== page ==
CTA
Small fontsize
Medium fontsize
Big fontsize
English |
Switch to English
Français
Switch to French
Filter by Agriculture topics
Commodities
Regions
Publication Type
Filter by date

Boosting production key to long-term aspirations in Jamaican cocoa sector

16 September 2013

The Jamaican cocoa sector has received a grant worth US$2.5 million from the Inter-American Development Bank (IADB) to increase production and lift quality standards, and to develop a nursery for high-yield, disease-resistant cocoa varieties that retain the unique flavour of Jamaican fine cocoa. The project is to be implemented in association with the Jamaica Cocoa Farmers’ Association (JCFA), which in 2012 initiated its first direct exports since 1957, moving beyond the monopoly marketing role of the state-run Cocoa Industry Board (CIB). JCFA currently sells its cocoa mainly to the French chocolate company Valrhona under a 10-year supply agreement. Direct exports of cocoa to the American company Hershey also take place, with the company expressing interest in any surpluses available. However, the effects of Hurricane Sandy are expected to reduce JCFA production in 2013 to “only 30% of normal production”.

Despite these gloomy production prospects, the president of the JCFA commented that “the quality of beans provided by the farmers of the JCFA is greatly appreciated and now fetches almost double the New York trade commodity exchange price for cocoa beans.” This contrasts markedly with the findings of a 2008 study financed by USAID, which found that “farmers were receiving approximately 40 per cent of the contracted price for cocoa.” It also stands in sharp contrast to media reports suggesting that some cocoa farmers’ groups had not been paid by the CIB for over a year.

More broadly, JCFA has aspirations to “move the industry towards value-added with at least two cocoa-based products manufactured in Jamaica for the primary purpose of export”, and government is extending assistance to the JCFA in the form of “a commitment to help with equipment and sending Jamaicans overseas to train as chocolatiers”. It is recognised that if this aspiration to develop a value-added chocolate industry is to be realised, then cocoa production will need to be substantially higher than current production levels. In the short term, however, JCFA may be able to expand the volume of cocoa available to fulfil its contractual commitments by attracting more cocoa farmers into joining the association, which was established in May 2008.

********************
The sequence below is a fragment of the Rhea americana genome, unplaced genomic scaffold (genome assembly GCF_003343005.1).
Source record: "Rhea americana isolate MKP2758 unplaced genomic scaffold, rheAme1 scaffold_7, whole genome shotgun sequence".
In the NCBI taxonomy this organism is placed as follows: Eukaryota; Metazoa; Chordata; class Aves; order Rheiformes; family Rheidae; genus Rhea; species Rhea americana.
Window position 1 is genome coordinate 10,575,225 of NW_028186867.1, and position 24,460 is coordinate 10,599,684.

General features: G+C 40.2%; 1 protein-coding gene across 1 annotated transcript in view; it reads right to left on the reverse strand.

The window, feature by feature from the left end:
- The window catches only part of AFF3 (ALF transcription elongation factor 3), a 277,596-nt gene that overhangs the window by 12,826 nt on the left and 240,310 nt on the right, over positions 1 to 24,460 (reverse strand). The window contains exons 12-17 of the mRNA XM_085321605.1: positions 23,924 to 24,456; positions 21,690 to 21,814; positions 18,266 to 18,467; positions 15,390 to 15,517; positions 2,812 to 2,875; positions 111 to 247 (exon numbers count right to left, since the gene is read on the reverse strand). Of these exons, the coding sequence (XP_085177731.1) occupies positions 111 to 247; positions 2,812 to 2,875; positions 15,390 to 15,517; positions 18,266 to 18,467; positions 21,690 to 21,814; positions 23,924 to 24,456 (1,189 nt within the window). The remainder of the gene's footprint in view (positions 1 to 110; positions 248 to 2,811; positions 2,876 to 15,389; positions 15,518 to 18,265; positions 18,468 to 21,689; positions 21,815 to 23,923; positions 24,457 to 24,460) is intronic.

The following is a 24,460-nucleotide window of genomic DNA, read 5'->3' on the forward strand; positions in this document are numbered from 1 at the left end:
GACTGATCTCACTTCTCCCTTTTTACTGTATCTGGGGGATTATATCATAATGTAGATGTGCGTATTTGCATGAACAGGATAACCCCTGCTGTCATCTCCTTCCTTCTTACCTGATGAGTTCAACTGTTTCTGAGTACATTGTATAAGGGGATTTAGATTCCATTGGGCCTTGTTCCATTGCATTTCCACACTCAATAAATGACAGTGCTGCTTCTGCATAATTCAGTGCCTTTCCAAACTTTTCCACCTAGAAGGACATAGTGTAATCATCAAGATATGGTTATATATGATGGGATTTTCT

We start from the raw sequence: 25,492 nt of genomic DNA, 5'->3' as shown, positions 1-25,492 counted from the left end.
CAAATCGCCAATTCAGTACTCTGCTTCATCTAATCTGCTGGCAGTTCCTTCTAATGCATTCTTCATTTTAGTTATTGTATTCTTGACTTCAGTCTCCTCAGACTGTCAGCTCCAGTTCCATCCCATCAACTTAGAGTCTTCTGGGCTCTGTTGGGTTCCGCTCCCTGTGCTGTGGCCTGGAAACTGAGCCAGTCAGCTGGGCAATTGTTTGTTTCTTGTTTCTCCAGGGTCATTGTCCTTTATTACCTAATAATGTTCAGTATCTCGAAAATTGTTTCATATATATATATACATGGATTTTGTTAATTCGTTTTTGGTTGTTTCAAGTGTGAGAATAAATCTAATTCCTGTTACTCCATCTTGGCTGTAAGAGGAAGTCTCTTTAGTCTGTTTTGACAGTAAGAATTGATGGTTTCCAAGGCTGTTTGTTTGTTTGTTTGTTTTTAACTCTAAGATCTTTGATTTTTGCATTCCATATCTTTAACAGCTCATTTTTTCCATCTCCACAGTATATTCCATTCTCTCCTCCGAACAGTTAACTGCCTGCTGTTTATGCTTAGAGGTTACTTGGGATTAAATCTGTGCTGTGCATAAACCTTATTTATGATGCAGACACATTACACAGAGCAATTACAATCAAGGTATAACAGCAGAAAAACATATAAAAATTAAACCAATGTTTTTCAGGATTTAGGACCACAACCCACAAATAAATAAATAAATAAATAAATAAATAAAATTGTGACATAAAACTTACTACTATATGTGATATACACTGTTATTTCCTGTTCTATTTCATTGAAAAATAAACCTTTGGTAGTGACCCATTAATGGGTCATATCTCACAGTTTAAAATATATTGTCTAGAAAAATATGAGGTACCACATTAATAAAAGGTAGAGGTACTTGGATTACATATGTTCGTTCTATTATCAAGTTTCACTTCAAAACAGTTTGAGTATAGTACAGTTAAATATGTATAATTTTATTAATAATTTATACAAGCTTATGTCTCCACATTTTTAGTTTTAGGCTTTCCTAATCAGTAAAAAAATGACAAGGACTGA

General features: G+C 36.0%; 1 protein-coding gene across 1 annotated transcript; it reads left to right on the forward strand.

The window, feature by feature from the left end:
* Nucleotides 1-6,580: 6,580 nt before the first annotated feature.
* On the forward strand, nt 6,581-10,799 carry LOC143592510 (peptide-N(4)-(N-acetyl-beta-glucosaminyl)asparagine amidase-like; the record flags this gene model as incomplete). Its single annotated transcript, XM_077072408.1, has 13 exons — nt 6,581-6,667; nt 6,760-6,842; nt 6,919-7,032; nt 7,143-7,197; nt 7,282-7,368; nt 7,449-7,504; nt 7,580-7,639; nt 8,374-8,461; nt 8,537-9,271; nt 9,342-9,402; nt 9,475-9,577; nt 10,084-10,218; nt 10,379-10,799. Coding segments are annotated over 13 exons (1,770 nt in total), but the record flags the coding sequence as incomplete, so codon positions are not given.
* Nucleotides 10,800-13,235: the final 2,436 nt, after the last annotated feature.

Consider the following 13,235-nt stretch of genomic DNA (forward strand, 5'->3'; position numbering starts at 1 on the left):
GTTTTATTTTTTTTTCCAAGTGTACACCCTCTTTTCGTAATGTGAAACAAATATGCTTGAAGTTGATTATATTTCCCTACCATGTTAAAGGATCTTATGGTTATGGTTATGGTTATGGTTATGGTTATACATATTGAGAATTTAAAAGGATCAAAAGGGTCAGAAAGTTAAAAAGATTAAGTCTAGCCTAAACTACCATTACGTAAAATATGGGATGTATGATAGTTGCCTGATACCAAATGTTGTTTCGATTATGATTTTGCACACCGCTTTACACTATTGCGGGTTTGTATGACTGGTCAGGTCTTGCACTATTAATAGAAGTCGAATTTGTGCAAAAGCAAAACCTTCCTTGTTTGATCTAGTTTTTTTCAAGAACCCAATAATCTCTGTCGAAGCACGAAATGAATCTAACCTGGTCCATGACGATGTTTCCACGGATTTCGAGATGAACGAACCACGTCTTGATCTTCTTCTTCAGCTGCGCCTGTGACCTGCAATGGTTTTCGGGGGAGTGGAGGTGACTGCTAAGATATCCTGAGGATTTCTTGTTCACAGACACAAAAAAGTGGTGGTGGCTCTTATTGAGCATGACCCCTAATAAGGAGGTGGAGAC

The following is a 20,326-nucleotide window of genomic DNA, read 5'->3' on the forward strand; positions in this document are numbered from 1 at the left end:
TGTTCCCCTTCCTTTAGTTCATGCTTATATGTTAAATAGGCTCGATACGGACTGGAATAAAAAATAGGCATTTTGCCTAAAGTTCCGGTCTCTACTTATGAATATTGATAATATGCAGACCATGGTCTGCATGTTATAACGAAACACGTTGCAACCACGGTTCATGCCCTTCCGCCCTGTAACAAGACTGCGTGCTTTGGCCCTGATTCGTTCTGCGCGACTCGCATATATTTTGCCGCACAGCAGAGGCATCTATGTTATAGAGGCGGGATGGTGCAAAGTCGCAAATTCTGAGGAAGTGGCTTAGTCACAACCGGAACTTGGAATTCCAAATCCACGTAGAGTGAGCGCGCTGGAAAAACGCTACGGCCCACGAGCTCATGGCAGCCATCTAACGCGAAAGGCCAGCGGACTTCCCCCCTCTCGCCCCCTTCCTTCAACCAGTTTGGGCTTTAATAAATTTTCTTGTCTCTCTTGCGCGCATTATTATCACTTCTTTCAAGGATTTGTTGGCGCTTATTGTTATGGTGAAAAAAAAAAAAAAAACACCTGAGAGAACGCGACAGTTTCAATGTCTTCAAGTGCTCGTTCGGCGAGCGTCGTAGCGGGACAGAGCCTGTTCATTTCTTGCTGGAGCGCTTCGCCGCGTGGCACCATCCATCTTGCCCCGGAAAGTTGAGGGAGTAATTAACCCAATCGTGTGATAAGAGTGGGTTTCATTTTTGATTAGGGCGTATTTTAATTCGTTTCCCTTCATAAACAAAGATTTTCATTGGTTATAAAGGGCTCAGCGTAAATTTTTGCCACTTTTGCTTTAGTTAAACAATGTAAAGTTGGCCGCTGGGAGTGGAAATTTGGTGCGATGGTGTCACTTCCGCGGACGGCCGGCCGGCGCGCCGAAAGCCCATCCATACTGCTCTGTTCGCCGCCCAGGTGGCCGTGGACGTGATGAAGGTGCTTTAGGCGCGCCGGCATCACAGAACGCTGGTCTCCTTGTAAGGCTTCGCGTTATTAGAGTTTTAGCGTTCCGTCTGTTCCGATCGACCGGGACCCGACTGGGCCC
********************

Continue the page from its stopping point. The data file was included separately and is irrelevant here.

Editorial comment

The JCFA is seeking to address two critical issues that are common across the Caribbean agro-food sector: inadequate supply capacity (i.e. low productivity/yields and scale of production) and market positioning (i.e. still trading commodities rather than marketing quality-differentiated and value-added products).

Expanding supply is essential if the growing demands of major end users of fine cocoa are to be met and local value-added production is to be developed, and the IADB-funded programme of support for propagation of high-yield, disease-resistant varieties potentially begins to deal with supply issues.  

Developing production and marketing of value-added products from local cocoa beans has been a long and shared goal of all Caribbean cocoa producers. There are already several local chocolatiers producing and marketing high-quality cocoa products (particularly in Grenada and Trinidad). Research and training efforts are expanding this value-added production base, while JCFA continues to demonstrate a serious commitment to its stated objective to “encourage the formation of local processors to create a Jamaican Cocoa brand”.

The strong market-led orientation of JCFA would appear to provide a clear indication of the way forward for local value-added processing across the Caribbean. This focuses on supporting the development of higher-value local processing, but accompanied by targeted marketing of fine cocoa into high-value market components, moving away from trading cocoa as an undifferentiated commodity.

However, two critical issues face JCFA, namely reducing its dependence on donor funding by finding a sustainable model for self-financing of its various programmes and the future evolution of its relationship with the CIB, the statutory body, which continues to play the dominant role in the sector. The relationship may be complicated by JCFA’s continuing efforts to draw more cocoa farmers into the association to increase its supply base, a move which reduces the constituency served by the CIB. 

Comment

Terms and conditions